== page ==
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Book Description

January 1–May 2–September 1
Listen carefully, my child, to my instructions, and attend to them with the ear of your heart. This is advice from one who loves you; welcome it and faithfully put it into practice. The labor of obedience will bring you back to God from whom you had drifted through the sloth of disobedience. This message of mine is for you, then, if you are ready to give up your own will, once and for all, and armed with the strong and noble weapons of obedience to do battle for Jesus, the Christ.

Life is a teacher of universal truths. That may be the reason why the religious readings of so many nations speak of the same situations and fasten on the same insights. The Rule of Benedict, too, is a wisdom literature that sounds life's themes. It deals with answers to the great questions of the human condition: the presence of God, the foundation of relationships, the nature of self-development, the pace of purpose. To the wise, it seems, life is not a series of events to be controlled. Life is a way of walking through the universe whole and holy.

This first paragraph of the Rule of Benedict brings into instant focus the basis for being able to do that.

Benedict says, "Listen." Pay attention to the instructions in this Rule and attend to the important things in life. Let nothing go by without being open to being nourished by the inner meaning of that event in life. There is an Oriental proverb that teaches, "Take from death before it takes from thee." If we do not live life consciously, in other words, we may not be living at all.

The Prologue is asking us to do the same thing. If we want to have a spiritual life, we will have to concentrate on doing so. Spirituality does not come by breathing. It comes by listening to this Rule and to its insights into life "with the ear of the heart," with feeling, with more than an academic interest.

One part of spirituality, then, is learning to be aware of what is going on around us and allowing ourselves to feel its effects. If we live in an environment of corporate greed or personal violence, we can't grow from it spiritually until we allow ourselves to recognize it. The other part of spirituality, the Prologue makes quite clear, is learning to hear what God wants in any given situation and being quick to respond to that, to "welcome it and faithfully put it into practice." To see the greed or sense the violence without asking what the Gospel expects in such a situation is not spirituality. It is piety at best.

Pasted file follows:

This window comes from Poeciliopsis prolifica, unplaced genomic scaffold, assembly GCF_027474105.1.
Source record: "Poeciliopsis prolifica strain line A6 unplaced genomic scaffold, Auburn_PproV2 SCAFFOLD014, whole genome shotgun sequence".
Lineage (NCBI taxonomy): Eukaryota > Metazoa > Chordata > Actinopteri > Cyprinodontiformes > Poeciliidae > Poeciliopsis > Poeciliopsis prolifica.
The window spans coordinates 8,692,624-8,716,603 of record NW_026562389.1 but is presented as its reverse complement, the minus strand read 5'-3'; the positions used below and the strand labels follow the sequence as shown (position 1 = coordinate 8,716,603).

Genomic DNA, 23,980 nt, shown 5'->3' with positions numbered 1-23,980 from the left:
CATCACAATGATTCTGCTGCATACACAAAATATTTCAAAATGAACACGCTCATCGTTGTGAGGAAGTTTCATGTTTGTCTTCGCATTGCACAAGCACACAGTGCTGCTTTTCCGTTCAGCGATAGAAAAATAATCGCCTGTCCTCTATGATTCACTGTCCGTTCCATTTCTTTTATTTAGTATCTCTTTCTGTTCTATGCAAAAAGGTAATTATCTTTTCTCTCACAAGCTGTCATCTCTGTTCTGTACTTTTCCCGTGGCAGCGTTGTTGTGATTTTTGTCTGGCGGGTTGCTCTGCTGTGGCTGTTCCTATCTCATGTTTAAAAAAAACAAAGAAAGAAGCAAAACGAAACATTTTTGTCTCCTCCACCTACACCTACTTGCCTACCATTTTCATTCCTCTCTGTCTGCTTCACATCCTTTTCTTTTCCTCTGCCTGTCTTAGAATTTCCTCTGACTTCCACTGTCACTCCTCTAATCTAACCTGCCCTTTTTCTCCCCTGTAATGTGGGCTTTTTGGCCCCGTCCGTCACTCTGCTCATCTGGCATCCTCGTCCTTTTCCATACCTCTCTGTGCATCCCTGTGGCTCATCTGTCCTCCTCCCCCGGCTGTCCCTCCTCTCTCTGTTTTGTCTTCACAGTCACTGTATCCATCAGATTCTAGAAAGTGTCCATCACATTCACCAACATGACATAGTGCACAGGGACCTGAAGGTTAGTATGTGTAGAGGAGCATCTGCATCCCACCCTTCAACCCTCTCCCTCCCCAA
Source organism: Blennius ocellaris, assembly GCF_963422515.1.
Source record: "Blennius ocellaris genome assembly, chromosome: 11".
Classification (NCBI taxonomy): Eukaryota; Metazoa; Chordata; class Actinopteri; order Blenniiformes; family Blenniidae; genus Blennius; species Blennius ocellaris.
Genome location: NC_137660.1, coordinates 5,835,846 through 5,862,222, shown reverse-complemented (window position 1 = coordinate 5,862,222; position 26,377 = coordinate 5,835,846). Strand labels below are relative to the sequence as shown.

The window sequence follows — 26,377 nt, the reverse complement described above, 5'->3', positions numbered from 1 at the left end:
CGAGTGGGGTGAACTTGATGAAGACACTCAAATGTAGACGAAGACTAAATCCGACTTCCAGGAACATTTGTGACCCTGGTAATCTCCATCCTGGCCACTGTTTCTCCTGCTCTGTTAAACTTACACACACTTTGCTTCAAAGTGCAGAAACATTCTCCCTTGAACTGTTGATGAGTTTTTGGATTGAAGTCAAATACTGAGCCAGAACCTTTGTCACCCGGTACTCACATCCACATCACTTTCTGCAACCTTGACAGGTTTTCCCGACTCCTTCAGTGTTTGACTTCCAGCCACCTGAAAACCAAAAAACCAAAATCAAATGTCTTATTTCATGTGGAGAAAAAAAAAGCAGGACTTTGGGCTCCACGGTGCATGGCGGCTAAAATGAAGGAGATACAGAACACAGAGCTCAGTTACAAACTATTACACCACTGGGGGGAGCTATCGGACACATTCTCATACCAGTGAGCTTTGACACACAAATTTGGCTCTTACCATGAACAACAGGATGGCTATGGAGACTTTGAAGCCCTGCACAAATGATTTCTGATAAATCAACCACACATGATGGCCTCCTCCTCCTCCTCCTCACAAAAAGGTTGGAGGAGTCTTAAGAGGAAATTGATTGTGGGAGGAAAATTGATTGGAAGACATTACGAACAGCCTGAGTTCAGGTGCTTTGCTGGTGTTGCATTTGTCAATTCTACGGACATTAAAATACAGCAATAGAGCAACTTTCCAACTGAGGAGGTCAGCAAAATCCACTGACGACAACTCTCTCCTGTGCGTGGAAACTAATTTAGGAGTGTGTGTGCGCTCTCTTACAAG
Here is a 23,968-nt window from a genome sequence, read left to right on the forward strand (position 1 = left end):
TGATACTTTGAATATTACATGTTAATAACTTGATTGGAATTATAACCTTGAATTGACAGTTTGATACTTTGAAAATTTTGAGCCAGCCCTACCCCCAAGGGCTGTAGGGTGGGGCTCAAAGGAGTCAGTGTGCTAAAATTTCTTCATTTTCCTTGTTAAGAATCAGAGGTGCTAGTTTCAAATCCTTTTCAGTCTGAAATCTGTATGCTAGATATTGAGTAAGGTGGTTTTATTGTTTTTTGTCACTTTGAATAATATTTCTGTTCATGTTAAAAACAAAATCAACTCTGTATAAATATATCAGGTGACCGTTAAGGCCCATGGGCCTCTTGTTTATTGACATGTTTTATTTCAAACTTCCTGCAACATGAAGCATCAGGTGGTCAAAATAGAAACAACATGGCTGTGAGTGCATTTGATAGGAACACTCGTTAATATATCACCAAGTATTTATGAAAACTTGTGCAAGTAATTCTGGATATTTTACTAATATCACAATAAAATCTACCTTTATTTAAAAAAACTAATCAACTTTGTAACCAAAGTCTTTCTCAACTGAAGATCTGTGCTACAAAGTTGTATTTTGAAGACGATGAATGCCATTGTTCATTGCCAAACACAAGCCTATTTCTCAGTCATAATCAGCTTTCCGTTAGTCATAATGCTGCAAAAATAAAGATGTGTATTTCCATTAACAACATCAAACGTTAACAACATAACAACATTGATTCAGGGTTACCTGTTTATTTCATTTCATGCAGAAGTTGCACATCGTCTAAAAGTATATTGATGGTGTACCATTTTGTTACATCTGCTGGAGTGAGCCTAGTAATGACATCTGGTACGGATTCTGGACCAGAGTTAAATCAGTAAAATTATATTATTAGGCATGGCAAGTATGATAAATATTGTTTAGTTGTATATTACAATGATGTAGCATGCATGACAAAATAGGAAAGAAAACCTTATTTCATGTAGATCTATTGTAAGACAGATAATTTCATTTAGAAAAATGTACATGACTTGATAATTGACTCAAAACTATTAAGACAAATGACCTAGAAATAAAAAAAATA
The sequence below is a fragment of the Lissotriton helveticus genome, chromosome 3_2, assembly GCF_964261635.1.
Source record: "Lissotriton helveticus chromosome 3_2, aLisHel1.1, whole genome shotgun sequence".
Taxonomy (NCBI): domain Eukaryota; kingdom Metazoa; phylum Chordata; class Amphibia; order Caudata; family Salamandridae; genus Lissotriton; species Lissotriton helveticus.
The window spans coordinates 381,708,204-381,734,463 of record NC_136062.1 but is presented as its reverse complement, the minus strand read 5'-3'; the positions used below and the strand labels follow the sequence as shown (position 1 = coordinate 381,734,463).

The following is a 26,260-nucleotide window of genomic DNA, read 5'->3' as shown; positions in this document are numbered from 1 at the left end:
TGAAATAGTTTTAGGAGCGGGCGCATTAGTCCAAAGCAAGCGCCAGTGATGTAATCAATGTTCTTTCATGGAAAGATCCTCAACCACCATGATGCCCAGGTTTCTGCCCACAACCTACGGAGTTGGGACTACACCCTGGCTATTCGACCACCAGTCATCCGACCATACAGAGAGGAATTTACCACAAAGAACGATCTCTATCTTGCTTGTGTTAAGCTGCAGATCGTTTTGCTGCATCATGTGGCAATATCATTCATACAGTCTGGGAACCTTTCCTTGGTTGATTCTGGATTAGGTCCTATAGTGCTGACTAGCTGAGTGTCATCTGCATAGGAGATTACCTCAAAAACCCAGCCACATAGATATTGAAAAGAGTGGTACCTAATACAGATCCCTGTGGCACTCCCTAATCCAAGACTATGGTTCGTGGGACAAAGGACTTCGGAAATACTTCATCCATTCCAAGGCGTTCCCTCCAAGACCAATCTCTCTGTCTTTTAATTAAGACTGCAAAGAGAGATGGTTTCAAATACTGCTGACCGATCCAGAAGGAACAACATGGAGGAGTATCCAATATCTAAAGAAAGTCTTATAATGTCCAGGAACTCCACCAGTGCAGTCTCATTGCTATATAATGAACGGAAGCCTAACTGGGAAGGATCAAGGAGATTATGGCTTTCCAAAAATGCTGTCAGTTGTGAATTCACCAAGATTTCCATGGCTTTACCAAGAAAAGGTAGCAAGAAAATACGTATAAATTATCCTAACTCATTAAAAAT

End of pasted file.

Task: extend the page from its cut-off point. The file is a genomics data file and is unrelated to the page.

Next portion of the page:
Most important of all, perhaps, is the Prologue's insistence that this Rule is not being written by a spiritual task-master who will bully us or beat us down in a counterfeit claim to growing us up but by someone who loves us and will, if we allow it, carry us along to fullness of life. It is an announcement of profound importance. No one grows simply by doing what someone else forces us to do. We begin to grow when we finally want to grow. All the rigid fathers and demanding mothers and disapproving teachers in the world cannot make up for our own decision to become what we can by doing what we must.

In this very first paragraph of the Rule, Benedict is setting out the importance of not allowing ourselves to become our own guides, our own gods. Obedience, Benedict says––the willingness to listen for the voice of God in life––is what will wrench us out of the limitations of our own landscape. We are being called to something outside of ourselves, something greater than ourselves, something beyond ourselves. We will need someone to show us the way: the Christ, a loving spiritual model, this Rule.

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